I ought to be clear about this once again; there is nothing wrong whatsoever with the calibers 1861 and 861. They may well have served on more manned space missions than the 321, as a matter of fact, and they are as durable and hard-wearing as anyone could ask, to say nothing of the fact that when you have an 1861 or 861-equipped Speedmaster, you have a watch for a few thousand bucks which is a kissing cousin to some of the most expensive and beautiful chronograph wristwatches on the planet. But you know, the Patek 27-70 CHRO and the Vacheron 1141 never went to space; the 861/1861 did.

Fake Omega Speedmaster Watch With Caliber 321

All this and more about the history matters, because when you put on the 321 Speedmaster in steel, and when you use it, you’re not just interacting with a watch and a movement – you’re sharing directly an experience which it has not been possible to have in a new watch since the last production Speedmaster with the 321 was sold. The Speedmaster 321 is not just a cosmetic reboot, like the vast majority of vintage-inspired wristwatches out there; it is instead a top-to-bottom, inside-out recreation of a very particular and very important moment in the history of wristwatches in general, and of the chronograph wristwatch in particular.

Now, we’ve taken a long look at the history of the 27 CHRO 12, the caliber 321, and the Lemania calibers which are related to it, and we’ve been able to see the evolution over time of the various mechanisms, technical solutions, design changes, and finishes – these movements run the gamut from sturdy, high-grade, no-nonsense precision chronometric tools, to horological works of art. Of course, the design of the 321 Speedmaster in steel is derived from the same period in best replica Omega‘s history that gave us the 321. The watch is based, design-wise, on the ref. 105.003, and includes straight lugs, the dot-over-90 bezel, and a stepped dial; as well, there are no guards on the case for the crown and chronograph pushers. The bracelet is an updated version of the flat-link bracelets that appeared on the original 105.003 (the 7912 and 1035), but it’s quite a bit more solid in feel. It’s also extremely comfortable – steel bracelets on sports watches can often feel a bit cumbersome, but this one manages to feel silkily flexible in the hand and on the wrist, without giving up anything in reassuring, substantial build quality. It also happens to look very cool and complements the 321 case beautifully.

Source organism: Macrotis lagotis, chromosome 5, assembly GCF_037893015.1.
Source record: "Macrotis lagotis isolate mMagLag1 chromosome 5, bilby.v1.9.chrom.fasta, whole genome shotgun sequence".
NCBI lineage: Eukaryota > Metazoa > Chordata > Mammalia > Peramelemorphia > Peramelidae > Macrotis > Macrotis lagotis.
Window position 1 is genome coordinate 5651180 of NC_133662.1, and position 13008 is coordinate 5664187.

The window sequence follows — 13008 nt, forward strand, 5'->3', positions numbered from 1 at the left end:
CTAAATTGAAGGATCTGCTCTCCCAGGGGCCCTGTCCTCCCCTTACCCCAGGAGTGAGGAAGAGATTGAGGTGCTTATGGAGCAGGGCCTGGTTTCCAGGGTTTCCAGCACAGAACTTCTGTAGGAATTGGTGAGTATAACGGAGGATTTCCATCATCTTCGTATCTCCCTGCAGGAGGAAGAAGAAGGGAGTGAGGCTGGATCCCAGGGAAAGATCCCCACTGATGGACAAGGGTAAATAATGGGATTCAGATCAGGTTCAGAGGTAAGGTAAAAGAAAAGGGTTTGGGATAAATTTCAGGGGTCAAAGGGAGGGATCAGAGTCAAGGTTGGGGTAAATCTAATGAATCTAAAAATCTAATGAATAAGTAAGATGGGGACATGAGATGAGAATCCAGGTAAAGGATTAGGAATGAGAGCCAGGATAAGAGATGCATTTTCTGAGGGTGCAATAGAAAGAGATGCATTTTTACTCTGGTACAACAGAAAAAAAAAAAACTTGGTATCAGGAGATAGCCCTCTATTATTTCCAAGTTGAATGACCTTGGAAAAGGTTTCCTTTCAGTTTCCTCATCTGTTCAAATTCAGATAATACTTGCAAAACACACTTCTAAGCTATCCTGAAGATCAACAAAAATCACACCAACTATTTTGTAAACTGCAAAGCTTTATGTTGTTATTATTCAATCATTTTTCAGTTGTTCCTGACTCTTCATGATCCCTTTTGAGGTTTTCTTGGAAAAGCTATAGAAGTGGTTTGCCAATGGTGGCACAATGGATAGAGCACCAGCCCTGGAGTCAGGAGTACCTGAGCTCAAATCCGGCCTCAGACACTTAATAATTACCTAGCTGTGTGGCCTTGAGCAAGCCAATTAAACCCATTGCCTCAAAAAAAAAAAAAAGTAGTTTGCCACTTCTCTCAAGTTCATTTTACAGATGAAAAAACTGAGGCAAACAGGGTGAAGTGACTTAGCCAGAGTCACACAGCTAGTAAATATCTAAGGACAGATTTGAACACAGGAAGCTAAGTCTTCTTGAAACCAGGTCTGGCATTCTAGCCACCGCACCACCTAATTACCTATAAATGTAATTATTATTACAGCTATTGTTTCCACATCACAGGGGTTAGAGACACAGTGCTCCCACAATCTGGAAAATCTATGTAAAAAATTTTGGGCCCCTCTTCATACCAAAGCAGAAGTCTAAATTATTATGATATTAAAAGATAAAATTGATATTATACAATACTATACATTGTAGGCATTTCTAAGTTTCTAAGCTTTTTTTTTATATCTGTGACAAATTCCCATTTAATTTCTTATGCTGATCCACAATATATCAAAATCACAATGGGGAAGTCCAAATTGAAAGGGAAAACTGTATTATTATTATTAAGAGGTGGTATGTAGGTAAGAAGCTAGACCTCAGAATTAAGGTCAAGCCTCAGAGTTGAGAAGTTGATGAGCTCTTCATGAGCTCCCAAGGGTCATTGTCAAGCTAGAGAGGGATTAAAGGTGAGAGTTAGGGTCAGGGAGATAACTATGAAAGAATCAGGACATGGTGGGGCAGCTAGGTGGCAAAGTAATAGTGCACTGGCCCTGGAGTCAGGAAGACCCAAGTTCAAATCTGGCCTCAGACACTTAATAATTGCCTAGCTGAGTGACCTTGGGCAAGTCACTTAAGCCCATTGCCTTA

One of the biggest worries I had, after seeing the original press release, but before seeing the watch in the metal, was the lume – I wondered if it mightn’t seem just a bit too much ersatz nostalgia and ruin the entire effect. Happily, it did not. In the metal, the tint is extremely subtle – it’s not so much a beige as it is a pleasant off-white eggshell, and I think if you didn’t know it was there, you might easily miss it at first.

There are a couple of technical improvements over a vintage Speedmaster as well. The bezel is now ceramic (zirconium oxide), which is essentially scratchproof, unlike the aluminum insert used on the Moonwatch, and quality fake Omega has opted for sapphire crystals, front and back (and, of course, the lume is now Super-LumiNova, not tritium). The display back and sapphire crystal made me fret a bit as well – my initial thought was, well, in for a dime, in for a dollar, why not Hesalite and a solid caseback (or at least, why not both as an option)? As much as I would like to bolster my retro-grouch credentials by saying that I found the display back problematic, I ended up being extremely happy it was there, and I don’t think I would buy one of these watches with a solid caseback even if one was on offer; it’s just too much fun to look at the movement (and I have a feeling anyone who’s a real client for one of these is going to want to be able to do so as well).